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    --6.0 m (20') max length for SJ (junior hard service or hard usage) and derivatives in breakout assemblies. Must be protected from physical damage by being supported over its entire length by a pipe, truss, tower, scaffold, or other substantial support structure. There is no minimum height off the ground specified. Must connect a single multi-pole connector containing two or more circuits and multiple 2-pole, 3-wire connectors. Must be protected by an overcurrent protective device of not over 20A. Section 520.68(A)(4)

    --1.0 m (3.3') max length for SJ and derivatives in adapters and twofers. No length limit on twofers using SO or derivatives. Section 520.69(C)

    All other applications require extra hard usage (SO and derivatives). Section 520.68(A)(1).

    ST
    Last edited: Aug 7, 2010
    SteveB and (deleted member) like this.
  13. Sean

    Sean Active Member

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    So.... Are sleeved twofers (fiberglass or plastic) NEC compliant? Have they ever been?

    Also, a slightly related question. If one builds a M 60amp to 3 F 20amp adaptor, each 20amp leg needs to be protected. Is there a preferred off-the-shelf product that would be appropriate?

    Given appropriate branch circuit protection, is there any way such a 'break-out' could be SJOOW?
  14. mrb

    mrb Active Member

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    The issue with the V style twofers (at least in twistlock) is that the plug is not listed to accept two seperate cables.
  15. mrb

    mrb Active Member

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    With regard to sleeved twofers, I would reckon no since three wires in a sleeve is not a cord type listed in article 400.

    For 60 amp to three 20 amp, yes each 20 amp leg would need to be protected. You can obtain female 20 amp bates that have a fuse inside. This would provide protection and (i think) the short length of 12awg before the fuse would be ok under tap rules. This is not an ideal solution though as you have to take apart the female bates to replace the fuse. Most everyone these days is using a distro with 60 amp in and three 20 amp circuits out. These are available in both lunchbox and flat designs.

    Yes your (properly fused) 60 to three 20 adapter could be constructed of SJOOW.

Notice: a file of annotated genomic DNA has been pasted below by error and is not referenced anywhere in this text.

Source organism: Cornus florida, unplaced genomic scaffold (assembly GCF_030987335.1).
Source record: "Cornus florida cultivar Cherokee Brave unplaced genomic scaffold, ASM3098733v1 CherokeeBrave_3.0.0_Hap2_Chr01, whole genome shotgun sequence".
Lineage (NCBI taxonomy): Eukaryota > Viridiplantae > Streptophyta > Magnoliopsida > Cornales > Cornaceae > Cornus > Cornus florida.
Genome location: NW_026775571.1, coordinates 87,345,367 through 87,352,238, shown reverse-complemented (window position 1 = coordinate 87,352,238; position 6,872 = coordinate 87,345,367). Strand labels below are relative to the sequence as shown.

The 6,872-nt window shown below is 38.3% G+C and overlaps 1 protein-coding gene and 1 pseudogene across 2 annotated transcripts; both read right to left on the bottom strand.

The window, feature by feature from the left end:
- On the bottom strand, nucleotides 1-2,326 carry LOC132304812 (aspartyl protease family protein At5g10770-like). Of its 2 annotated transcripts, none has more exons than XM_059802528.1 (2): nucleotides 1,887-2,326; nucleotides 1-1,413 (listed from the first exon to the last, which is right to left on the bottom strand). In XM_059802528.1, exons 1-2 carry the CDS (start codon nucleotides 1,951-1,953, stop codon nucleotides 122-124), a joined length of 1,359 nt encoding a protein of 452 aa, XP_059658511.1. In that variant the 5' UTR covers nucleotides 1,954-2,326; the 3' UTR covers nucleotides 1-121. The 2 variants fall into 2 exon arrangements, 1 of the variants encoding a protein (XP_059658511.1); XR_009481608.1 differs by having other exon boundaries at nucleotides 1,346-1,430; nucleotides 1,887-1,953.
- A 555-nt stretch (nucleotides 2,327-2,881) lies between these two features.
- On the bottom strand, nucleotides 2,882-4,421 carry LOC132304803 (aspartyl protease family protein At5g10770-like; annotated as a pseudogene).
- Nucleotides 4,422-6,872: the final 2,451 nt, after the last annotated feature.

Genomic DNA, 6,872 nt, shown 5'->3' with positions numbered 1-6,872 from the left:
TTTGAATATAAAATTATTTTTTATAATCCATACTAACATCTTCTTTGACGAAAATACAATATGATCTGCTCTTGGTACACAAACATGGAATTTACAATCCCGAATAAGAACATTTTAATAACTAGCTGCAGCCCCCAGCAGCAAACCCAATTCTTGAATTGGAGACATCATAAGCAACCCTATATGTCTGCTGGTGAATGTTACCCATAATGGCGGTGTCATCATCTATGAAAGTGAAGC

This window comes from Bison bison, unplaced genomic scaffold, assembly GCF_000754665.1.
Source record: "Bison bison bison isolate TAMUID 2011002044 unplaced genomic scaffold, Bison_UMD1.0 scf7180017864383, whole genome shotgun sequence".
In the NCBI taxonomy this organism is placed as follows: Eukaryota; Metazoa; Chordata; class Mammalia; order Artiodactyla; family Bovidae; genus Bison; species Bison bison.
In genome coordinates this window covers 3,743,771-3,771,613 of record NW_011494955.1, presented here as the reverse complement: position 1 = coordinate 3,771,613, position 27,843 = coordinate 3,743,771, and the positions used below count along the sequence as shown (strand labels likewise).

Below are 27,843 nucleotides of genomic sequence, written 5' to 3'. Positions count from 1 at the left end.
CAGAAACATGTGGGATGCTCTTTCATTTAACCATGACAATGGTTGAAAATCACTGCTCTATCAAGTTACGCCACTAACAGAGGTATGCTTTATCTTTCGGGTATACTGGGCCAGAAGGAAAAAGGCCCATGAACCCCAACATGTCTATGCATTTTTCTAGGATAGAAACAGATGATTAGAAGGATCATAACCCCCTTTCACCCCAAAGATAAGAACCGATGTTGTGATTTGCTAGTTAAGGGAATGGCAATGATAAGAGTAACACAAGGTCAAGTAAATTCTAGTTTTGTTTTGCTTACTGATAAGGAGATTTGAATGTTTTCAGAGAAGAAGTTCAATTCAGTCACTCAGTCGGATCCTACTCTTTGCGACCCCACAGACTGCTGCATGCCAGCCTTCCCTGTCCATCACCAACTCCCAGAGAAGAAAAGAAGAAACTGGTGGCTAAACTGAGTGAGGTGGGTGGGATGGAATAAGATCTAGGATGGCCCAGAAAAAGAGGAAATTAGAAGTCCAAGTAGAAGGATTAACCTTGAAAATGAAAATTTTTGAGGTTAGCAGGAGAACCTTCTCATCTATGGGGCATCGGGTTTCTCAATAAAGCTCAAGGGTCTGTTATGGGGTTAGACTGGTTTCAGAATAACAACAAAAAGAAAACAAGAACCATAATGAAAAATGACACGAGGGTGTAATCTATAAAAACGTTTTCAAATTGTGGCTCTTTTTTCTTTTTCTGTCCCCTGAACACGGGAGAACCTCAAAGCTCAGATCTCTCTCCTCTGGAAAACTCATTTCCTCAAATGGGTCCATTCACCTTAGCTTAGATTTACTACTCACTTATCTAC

16. derekleffew

    derekleffew Senior Team Senior Team Premium Member

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    See this post, last point.

    Not exactly the same thing, but same concept: PowerFLEX™ Cable Assemblies: Stage Pin 100 Amp to 60 Amp Splitter | Lex Products. Note the conspicuous lack of mention of UL on the pdf.
    [user]mrb[/user] , I've used the female 2P&G connectors with a 20A cartidge fuse inside them, but can't find who made them and if they are still available. Got a link? One didn't need to take apart the connector to change the fuse, just open a little "door" on the side of the connector.
    [user]Sean[/user] , here is a sort-of off the shelf product. This post confirms it can be ordered with stagepin receptacles.
    [​IMG]
    PowerHOUSE Portable Distribution Boxes: 60 Amp Motion Picture Brick | Lex Products

    As long as each leg is limited to 3.3' (1m), no problem.
    Last edited: Aug 7, 2010
  17. mrb

    mrb Active Member

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  18. STEVETERRY

    STEVETERRY Well-Known Member Premium Member

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    1. Sleeve twofers are non compliant because the only allowed use of this construction is for tails on high-temperature luminaires as covered in section 520.68(A)(3). Junior hard service (hard usage) cord was specifically allowed in section 520.69 to prevent the use of this type of non-compliant construction in twofers.

    2. I don't think a 60A to 20A "adaptor" is actually an adapter as defined by 520.69, because it fails the "no reduction in current rating" rule of 520.69(A). It is actually a power distribution device covered by section 520.62. Therefore, any pendant cable involved in this device must be extra hard usage (SO), not hard usage (SJ).

    In addition, I do not agree that any tap rule applies to a short length of flexible cord in the "adapter" you describe. . There are no tap rules that I know of for portable cord other than single-conductor feeders in sections 520.53(H)(3) and 520.53(H)(4). The overcurrent protective device must therefore be at the head end of the reduced-ampacity cord so that the ampacity of the cord and the rating of the overcurrent device are coordinated. This suggests a construction available from Lex, Union, and others, where the 20A overcurrent protective devices are contained in an enclosure, along with panel-mount connectors.

    ST
    Last edited: Aug 7, 2010
  19. mrb

    mrb Active Member

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    thanks for clearing that up
  20. derekleffew

    derekleffew Senior Team Senior Team Premium Member

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    Does this mean that every Stagepin to Edison (NEMA 5-15) Adapter, FED is also NOT code compliant,
    [​IMG][​IMG]
    [​IMG]

    except those using a T-slot 15/20A Edison female (NEMA 5-20)?
    [​IMG]